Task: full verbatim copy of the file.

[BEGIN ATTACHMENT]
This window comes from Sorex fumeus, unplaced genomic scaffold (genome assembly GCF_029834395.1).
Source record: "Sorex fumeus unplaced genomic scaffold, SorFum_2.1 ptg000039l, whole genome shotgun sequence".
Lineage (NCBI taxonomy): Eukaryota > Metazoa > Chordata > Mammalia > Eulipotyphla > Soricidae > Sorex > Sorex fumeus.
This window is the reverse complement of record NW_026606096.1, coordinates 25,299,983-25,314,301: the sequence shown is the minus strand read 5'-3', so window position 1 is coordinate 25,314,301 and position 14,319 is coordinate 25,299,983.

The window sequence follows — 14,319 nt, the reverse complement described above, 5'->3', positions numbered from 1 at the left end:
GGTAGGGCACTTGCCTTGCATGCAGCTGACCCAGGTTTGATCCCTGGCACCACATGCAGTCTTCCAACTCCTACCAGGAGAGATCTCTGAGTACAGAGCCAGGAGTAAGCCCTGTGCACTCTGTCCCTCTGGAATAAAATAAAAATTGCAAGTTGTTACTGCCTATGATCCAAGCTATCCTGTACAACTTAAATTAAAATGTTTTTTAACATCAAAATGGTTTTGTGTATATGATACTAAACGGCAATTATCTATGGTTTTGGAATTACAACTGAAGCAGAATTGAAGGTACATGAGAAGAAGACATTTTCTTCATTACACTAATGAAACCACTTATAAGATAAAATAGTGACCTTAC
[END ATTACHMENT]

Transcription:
This window comes from Sorex fumeus, unplaced genomic scaffold (genome assembly GCF_029834395.1).
Source record: "Sorex fumeus unplaced genomic scaffold, SorFum_2.1 ptg000039l, whole genome shotgun sequence".
Lineage (NCBI taxonomy): Eukaryota > Metazoa > Chordata > Mammalia > Eulipotyphla > Soricidae > Sorex > Sorex fumeus.
This window is the reverse complement of record NW_026606096.1, coordinates 25,299,983-25,314,301: the sequence shown is the minus strand read 5'-3', so window position 1 is coordinate 25,314,301 and position 14,319 is coordinate 25,299,983.

The window sequence follows — 14,319 nt, the reverse complement described above, 5'->3', positions numbered from 1 at the left end:
GGTAGGGCACTTGCCTTGCATGCAGCTGACCCAGGTTTGATCCCTGGCACCACATGCAGTCTTCCAACTCCTACCAGGAGAGATCTCTGAGTACAGAGCCAGGAGTAAGCCCTGTGCACTCTGTCCCTCTGGAATAAAATAAAAATTGCAAGTTGTTACTGCCTATGATCCAAGCTATCCTGTACAACTTAAATTAAAATGTTTTTTAACATCAAAATGGTTTTGTGTATATGATACTAAACGGCAATTATCTATGGTTTTGGAATTACAACTGAAGCAGAATTGAAGGTACATGAGAAGAAGACATTTTCTTCATTACACTAATGAAACCACTTATAAGATAAAATAGTGACCTTAC